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To record from a cell in the nervous system is one thing: it is another to record from a cell and know exactly what kind of cell it is. This microscopic picture shows a single bipolar cell in the retina of a goldfish, recorded in 1971 by Akimichi Kaneko, then at Harvard Medical School.
The fact that it is a bipolar cell and not an amacrine or horizontal cell was proven by injecting a fluorescent dye, procyon yellow, through the microelectrode. The dye spread throughout the cell, revealing its shape. In this cross section, receptors are on top.




                        BIPOLAR CELLS AND                              HORIZONTAL CELLS
Horizontal cells and bipolar cells occur, along with amacrine cells, in the middle layer of the retina. The bipolar cells occupy a strategic position in the retina, since all the signals originating in the receptors and arriving at the ganglion cells must pass through them. This means that they are a part of both the direct and indirect paths. In contrast, horizontal cells are a part of the indirect path only. As you can see from the diagram on page 38, horizontal cells are much less numerous than bipolar cells, which tend to dominate the middle layer.
Before anyone had recorded from bipolar cells, the big unknown was whether they would prove to have center-surround receptive fields, as ganglion cells do, and come in two types, on center and off center. If the answer was yes, it would almost certainly mean that the organization discovered by Kuffler for ganglion cells was a passive reflection of bipolar-cell organization.
The knowledge that the receptive fields of bipolar cells were indeed centersurround and were of two types came from intracellular recordings first made by John Dowling and Frank Werblin at Harvard Biological Laboratories and by Akimichi Kaneko at Harvard Medical School. The next question is how these receptive fields are built up. To answer it we have to begin by examining the connections of receptors, bipolar cells, and horizontal cells.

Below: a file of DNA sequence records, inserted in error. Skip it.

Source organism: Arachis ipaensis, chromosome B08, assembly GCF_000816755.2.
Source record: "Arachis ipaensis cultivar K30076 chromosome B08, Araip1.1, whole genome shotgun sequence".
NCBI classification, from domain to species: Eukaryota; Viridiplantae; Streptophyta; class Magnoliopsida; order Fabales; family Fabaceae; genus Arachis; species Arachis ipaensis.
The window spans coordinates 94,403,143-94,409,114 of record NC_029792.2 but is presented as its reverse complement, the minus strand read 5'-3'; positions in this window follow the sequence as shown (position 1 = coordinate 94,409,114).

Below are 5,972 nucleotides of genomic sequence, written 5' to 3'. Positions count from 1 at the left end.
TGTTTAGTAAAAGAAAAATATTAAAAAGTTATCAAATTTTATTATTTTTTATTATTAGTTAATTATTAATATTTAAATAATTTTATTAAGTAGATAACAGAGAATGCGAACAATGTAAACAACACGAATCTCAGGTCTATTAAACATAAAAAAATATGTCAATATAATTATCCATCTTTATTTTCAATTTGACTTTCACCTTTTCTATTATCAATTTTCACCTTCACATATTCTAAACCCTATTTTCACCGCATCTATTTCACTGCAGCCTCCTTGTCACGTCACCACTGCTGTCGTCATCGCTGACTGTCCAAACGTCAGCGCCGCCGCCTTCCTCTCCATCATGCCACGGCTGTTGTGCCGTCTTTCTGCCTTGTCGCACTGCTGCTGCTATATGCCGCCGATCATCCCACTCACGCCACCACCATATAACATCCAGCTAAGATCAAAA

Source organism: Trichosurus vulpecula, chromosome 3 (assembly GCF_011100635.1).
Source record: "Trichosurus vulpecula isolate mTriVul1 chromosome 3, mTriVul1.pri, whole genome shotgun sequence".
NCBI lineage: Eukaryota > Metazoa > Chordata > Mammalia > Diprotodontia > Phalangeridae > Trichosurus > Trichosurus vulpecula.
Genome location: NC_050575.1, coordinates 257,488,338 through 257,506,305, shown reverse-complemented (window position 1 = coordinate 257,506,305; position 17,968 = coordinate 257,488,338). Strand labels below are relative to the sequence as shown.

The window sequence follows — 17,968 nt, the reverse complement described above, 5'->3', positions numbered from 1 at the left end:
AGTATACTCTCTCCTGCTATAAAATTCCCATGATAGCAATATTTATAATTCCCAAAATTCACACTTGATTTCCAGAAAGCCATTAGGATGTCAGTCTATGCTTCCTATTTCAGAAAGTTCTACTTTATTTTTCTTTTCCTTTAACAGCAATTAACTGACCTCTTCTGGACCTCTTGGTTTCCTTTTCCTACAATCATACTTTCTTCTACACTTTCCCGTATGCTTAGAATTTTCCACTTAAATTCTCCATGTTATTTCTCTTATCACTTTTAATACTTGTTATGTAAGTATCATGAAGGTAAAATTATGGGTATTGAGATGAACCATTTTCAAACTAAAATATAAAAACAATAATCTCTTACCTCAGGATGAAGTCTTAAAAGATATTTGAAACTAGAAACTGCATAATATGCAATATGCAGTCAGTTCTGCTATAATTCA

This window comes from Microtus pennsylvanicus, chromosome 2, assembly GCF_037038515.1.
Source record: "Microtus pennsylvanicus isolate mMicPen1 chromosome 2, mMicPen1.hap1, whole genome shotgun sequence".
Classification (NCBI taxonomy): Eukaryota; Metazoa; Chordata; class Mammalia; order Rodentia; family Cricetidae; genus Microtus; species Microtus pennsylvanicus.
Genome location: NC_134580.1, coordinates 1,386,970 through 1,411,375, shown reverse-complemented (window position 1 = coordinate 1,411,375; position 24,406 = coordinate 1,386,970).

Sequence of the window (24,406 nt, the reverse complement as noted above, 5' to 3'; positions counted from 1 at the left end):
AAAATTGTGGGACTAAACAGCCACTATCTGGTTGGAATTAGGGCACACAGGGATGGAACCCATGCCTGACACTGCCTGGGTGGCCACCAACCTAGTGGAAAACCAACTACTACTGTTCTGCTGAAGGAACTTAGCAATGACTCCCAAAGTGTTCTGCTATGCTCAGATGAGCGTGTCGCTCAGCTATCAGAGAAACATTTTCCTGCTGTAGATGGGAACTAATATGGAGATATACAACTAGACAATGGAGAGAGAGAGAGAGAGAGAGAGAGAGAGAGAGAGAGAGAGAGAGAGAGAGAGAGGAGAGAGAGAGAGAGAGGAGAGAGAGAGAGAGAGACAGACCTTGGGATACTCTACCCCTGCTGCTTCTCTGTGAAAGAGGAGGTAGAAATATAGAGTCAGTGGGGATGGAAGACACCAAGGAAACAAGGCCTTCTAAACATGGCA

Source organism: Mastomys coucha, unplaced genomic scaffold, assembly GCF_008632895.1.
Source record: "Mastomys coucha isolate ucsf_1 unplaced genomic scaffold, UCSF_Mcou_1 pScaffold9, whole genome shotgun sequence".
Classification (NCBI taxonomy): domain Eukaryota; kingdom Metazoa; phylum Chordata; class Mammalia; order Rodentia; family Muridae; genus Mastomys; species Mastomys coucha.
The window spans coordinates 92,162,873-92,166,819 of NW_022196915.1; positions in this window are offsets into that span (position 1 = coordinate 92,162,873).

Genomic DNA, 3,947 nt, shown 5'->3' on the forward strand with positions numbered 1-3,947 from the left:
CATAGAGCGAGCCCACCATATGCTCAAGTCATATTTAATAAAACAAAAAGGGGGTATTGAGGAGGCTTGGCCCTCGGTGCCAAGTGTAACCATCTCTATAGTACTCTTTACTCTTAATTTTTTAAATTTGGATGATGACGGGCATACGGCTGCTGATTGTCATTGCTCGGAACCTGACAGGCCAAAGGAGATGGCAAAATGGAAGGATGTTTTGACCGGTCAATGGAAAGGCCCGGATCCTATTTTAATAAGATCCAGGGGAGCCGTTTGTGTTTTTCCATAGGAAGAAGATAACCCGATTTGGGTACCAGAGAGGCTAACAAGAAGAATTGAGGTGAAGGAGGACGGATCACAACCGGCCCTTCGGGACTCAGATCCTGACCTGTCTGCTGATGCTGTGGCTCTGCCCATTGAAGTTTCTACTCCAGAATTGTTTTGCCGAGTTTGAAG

The bipolar cell sends a single dendrite in the direction of the receptors. This either synapses with one receptor (always a cone) or it splits into branches that synapse with more than one receptor. When more than one receptor feeds into a single bipolar cell, they collectively occupy a relatively small area of retina. In either case, these receptors must account for the receptive-field center, because the area they occupy matches the field center in size. The next question is whether the synapses between receptors and bipolar cells are excitatory or inhibitory, or both.
Bipolar cells, like receptors and horizontal cells, do not fire impulses, but we still speak of an on response, meaning a depolarization to light and therefore increased transmitter release from the cell's terminals, and an off response, to imply hyperpolarization and decreased release. For the off-center bipolars the synapses from the receptors must be excitatory, because the receptors themselves are turned off (hyperpolarized) by light; for the on-center bipolars the synapses must be inhibitory. To see why (if you, like me, find this confusing), you need only think about the effects of a small spot of light. Receptors are active in the dark: light hyperpolarizes them, turning them off. If the synapse is excitatory, the bipolar will have been activated in the dark, and will likewise be turned off by the stimulus. If the synapse is inhibitory, the bipolar will have been suppressed in the dark, and the light, by turning off the receptor, will relieve the suppression of the bipolar cell—that is, the bipolar cell will be activated. (No one said this would be easy.)
Whether the receptor-to-bipolar synapse is excitatory or inhibitory could depend on either the transmitter the receptor releases or the nature of the channels in the bipolar cell's postsynaptic membrane. At present no one thinks that one receptor releases two transmitters, and much evidence favors the idea that the two biolar types have different receptor molecules.
Before we discuss where the receptive-field surrounds of the bipolar cells come from, we have to consider the horizontal cells.